Diogenes: Making a Virtue of Poverty in Ancient Greece
Curated/Reviewed by Matthew A. McIntosh
Diogenes, also known as Diogenes the Cynic, was a Greek philosopher and one of the founders of Cynic philosophy. He was born in Sinope, an Ionian colony on the Black Sea coast of modern-day Turkey, in 412 or 404 BC and died at Corinth in 323 BC.
Diogenes was a controversial figure. His father minted coins for a living, and Diogenes was banished from Sinope when he took to debasement of currency. After being exiled, he moved to Athens and criticized many cultural conventions of the city. He modelled himself on the example of Heracles, and believed that virtue was better revealed in action than in theory. He used his simple lifestyle and behavior to criticize the social values and institutions of what he saw as a corrupt, confused society. He had a reputation for sleeping and eating wherever he chose in a highly non-traditional fashion, and took to toughening himself against nature. He declared himself a cosmopolitan and a citizen of the world rather than claiming allegiance to just one place. There are many tales about his dogging Antisthenes’ footsteps and becoming his “faithful hound”.Diogenes Searching for an Honest Man (1640–1647) by Giovanni Benedetto Castiglione held at the National Gallery of Art
Diogenes made a virtue of poverty. He begged for a living and often slept in a large ceramic jar, or pithos, in the marketplace. He became notorious for his philosophical stunts, such as carrying a lamp during the day, claiming to be looking for a man (often rendered in English as “looking for an honest man”). He criticized Plato, disputed his interpretation of Socrates, and sabotaged his lectures, sometimes distracting listeners by bringing food and eating during the discussions. Diogenes was also noted for having mocked Alexander the Great, both in public and to his face when he visited Corinth in 336 BC.
Diogenes was captured by pirates and sold into slavery, eventually settling in Corinth. There he passed his philosophy of Cynicism to Crates, who taught it to Zeno of Citium, who fashioned it into the school of Stoicism, one of the most enduring schools of Greek philosophy. No writings of Diogenes survive but there are some details of his life from anecdotes (chreia), especially from Diogenes Laërtius’ book Lives and Opinions of Eminent Philosophers and some other sources.
Nothing is known about Diogenes’ early life except that his father, Hicesias, was a banker. It seems likely that Diogenes was also enrolled into the banking business aiding his father.
At some point (the exact date is unknown), Hicesias and Diogenes became involved in a scandal involving the adulteration or debasement of the currency, and Diogenes was exiled from the city and lost his citizenship and all his material possessions. This aspect of the story seems to be corroborated by archaeology: large numbers of defaced coins (smashed with a large chisel stamp) have been discovered at Sinope dating from the middle of the 4th century BC, and other coins of the time bear the name of Hicesias as the official who minted them. During this time there was much counterfeit money circulating in Sinope. The coins were deliberately defaced in order to render them worthless as legal tender. Sinope was being disputed between pro-Persian and pro-Greek factions in the 4th century, and there may have been political rather than financial motives behind the act.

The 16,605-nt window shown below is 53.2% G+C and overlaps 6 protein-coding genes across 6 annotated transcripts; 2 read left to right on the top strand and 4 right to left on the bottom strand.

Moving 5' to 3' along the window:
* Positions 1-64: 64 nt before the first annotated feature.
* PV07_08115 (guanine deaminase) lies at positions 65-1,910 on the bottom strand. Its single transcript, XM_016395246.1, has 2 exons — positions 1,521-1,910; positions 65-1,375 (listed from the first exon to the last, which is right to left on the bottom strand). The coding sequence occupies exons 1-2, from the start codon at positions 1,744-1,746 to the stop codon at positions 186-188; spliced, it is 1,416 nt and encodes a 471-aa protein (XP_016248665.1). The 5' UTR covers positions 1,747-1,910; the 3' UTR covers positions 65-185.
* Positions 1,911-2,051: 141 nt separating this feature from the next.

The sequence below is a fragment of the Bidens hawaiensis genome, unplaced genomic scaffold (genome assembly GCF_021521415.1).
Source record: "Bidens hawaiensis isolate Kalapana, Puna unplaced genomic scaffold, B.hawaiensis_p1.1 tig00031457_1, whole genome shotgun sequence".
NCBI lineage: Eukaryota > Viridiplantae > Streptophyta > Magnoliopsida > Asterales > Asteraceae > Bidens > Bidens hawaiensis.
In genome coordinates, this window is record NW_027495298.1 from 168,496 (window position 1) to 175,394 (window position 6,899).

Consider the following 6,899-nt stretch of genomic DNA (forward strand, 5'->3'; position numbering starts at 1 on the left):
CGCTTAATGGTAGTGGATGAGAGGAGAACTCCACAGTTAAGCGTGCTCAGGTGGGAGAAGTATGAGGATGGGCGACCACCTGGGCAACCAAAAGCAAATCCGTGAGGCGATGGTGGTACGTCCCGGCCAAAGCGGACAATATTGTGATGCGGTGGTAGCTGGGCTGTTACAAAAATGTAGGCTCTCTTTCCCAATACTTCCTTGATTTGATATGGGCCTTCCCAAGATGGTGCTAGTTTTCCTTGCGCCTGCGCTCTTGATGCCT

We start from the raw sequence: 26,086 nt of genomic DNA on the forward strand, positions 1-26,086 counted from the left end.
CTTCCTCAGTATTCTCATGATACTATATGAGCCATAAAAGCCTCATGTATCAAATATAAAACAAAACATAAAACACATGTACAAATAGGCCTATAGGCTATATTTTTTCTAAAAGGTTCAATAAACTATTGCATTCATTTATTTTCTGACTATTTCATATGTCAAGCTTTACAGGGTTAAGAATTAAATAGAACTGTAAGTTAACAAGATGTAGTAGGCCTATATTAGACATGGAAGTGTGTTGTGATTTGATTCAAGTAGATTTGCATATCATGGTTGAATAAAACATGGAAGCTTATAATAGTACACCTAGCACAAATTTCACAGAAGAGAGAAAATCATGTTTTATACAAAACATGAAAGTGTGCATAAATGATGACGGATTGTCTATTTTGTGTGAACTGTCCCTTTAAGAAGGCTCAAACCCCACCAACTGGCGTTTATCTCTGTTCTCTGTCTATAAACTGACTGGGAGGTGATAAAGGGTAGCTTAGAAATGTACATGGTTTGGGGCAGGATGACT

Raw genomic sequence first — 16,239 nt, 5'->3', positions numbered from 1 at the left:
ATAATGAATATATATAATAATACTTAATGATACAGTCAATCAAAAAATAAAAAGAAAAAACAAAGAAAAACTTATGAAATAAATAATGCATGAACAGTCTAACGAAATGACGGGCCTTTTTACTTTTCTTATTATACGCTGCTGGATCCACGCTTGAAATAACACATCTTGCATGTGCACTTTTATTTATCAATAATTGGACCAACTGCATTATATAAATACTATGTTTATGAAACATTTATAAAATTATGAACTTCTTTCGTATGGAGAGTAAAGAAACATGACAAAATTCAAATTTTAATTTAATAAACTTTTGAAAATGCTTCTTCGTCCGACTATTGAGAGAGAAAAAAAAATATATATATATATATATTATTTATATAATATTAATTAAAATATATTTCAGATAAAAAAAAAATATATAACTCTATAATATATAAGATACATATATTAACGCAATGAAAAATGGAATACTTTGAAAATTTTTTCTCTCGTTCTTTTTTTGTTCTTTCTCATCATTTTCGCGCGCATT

According to one story, Diogenes went to the Oracle at Delphi to ask for her advice and was told that he should “deface the currency”. Following the debacle in Sinope, Diogenes decided that the oracle meant that he should deface the political currency rather than actual coins. He traveled to Athens and made it his life’s goal to challenge established customs and values. He argued that instead of being troubled about the true nature of evil, people merely rely on customary interpretations. This distinction between nature (“physis”) and custom (“nomos”) is a favourite theme of ancient Greek philosophy, and one that Plato takes up in The Republic, in the legend of the Ring of Gyges.
Diogenes arrived in Athens with a slave named Manes who escaped from him shortly thereafter. With characteristic humor, Diogenes dismissed his ill fortune by saying, “If Manes can live without Diogenes, why not Diogenes without Manes?” Diogenes would mock such a relation of extreme dependency. He found the figure of a master who could do nothing for himself contemptibly helpless. He was attracted by the ascetic teaching of Antisthenes, a student of Socrates. When Diogenes asked Antisthenes to mentor him, Antisthenes ignored him and reportedly “eventually beat him off with his staff”. Diogenes responded, “Strike, for you will find no wood hard enough to keep me away from you, so long as I think you’ve something to say.” Diogenes became Antisthenes’ pupil, despite the brutality with which he was initially received. Whether the two ever really met is still uncertain, but he surpassed his master in both reputation and the austerity of his life. He considered his avoidance of earthly pleasures a contrast to and commentary on contemporary Athenian behaviors. This attitude was grounded in a disdain for what he regarded as the folly, pretence, vanity, self-deception, and artificiality of human conduct.